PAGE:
Firedamp is flammable gas found in coal mines. It is the name given to a number of flammable gases, especially methane. It is particularly commonly found in areas where the coal is bituminous. The gas accumulates in pockets in the coal and adjacent strata, and when they are penetrated, the release can trigger explosions. Historically, if such a pocket was highly pressurized, it was termed a "bag of foulness".
Damps is the collective name given to all gases (other than air) found in coal mines in England. The word is an anglicised version of Dampf, the German name for "vapour". Its usage was introduced in the 17th century, when large numbers of German miners and mine engineers came to England to assist in the development of deep coal mining.
Alongside firedamp, there are damps which included blackdamp (carbon dioxide and other gases), poisonous, explosive stinkdamp (hydrogen sulphide), with its characteristic "rotten egg" odour, and the insidiously lethal afterdamp (carbon monoxide and other gases) produced following explosions of firedamp or coal dust.
Contribution to mine deaths
Firedamp is explosive at concentrations between 4% and 16%, with most violence at around 10%, and caused much loss of life in coal mines before the invention of the Davy lamp. The invention was prompted by the Felling mine disaster near Newcastle upon Tyne claiming 92 lives on 25 May 1812. Davy experimented with iron gauze, determining the maximum size of the gaps and the optimum wire thickness to prevent a flame passing through the gauze. If a naked flame was thus enclosed totally by such a gauze, then methane could pass into the lamp and burn safely above the flame. He did not patent his invention.
Even after the safety lamps were brought into common use, firedamp explosions could still occur from sparks produced when coal contaminated with pyrites was struck with metal tools. The presence of coal dust in the air increased the risk of explosion with firedamp, and indeed could cause explosions itself.
The Tyneside coal mines in England had the deadly combination of bituminous coal contaminated with pyrites, and a great number of lives were lost in accidents due to firedamp explosions, including 102 dead at Wallsend in 1835. A continuous flame was produced at Whitehaven sometime before 1733, described as being "a yard wide and two yards long." The miners dealt with it by piping it to the outside.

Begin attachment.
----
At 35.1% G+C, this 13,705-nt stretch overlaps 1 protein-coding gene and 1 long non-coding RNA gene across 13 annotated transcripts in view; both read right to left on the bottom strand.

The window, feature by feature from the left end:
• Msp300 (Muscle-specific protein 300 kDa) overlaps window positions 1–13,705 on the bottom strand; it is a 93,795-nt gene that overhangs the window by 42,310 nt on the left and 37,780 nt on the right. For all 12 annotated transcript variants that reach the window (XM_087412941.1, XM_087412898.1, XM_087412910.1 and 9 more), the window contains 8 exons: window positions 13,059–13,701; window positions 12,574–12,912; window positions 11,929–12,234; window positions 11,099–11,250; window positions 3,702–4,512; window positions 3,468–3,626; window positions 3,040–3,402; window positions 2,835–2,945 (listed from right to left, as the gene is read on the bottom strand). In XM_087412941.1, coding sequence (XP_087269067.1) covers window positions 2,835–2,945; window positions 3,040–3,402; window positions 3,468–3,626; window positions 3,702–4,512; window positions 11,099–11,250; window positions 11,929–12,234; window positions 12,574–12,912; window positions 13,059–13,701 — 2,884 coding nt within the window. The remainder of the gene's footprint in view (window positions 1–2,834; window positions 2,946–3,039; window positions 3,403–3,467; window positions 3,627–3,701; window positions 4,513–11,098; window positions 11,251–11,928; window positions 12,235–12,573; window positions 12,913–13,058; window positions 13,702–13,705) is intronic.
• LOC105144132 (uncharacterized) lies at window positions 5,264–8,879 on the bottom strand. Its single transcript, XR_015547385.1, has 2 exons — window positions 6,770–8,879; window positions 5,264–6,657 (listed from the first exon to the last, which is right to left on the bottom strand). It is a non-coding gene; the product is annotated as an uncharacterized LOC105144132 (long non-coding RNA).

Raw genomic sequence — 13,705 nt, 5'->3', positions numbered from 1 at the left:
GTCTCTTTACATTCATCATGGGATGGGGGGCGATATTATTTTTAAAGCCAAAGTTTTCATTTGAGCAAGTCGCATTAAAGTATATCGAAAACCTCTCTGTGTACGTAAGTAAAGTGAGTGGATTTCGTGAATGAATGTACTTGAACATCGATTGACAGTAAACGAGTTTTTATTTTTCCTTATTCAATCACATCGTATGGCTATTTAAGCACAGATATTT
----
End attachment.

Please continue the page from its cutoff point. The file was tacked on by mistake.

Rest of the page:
Rather than the Davy lamp, Tyneside miners used a Geordie lamp, a similar safety lamp designed by George Stephenson. After the widespread introduction of the safety lamp, explosions continued because the early Davy lamps were fragile and easily damaged. The iron gauze for example only needed to lose one wire to become unsafe. The light was also very poor, and there were continuous attempts to improve the basic design. The height of the cone of burning methane in a flame safety lamp can be used to estimate the concentration of the gas in the local atmosphere. It was not until the 1890s that safe and reliable electric lamps became available in collieries.
- Abercarn colliery disaster
- Coalbed methane
- Darr Mine Disaster
- Gresford Disaster
- Mining accident
- Udston mining disaster
- William Stukeley Gresly (1882). "Bag of foulness". A Glossary of Terms Used in Coal Mining. London: E. & F.N. Spon.
- Encyclopædia Britannica: Mine gas
- Holland, John (1841). The History and Description of Fossil Fuel, the Collieries, and Coal Trade of Great Britain. London: Whittaker and Co (Digital edition Kress Library of Business and Economics, Harvard University). pp. 267–8.
- The Book of Knowledge (1945) Vol.3 p. 990
- "Experiments Show How Gas Explodes in a Mine", Popular Science monthly, February 1919, Unnumbered page, Scanned by Google Books: http://books.google.com/books?id=7igDAAAAMBAJ&pg=PT21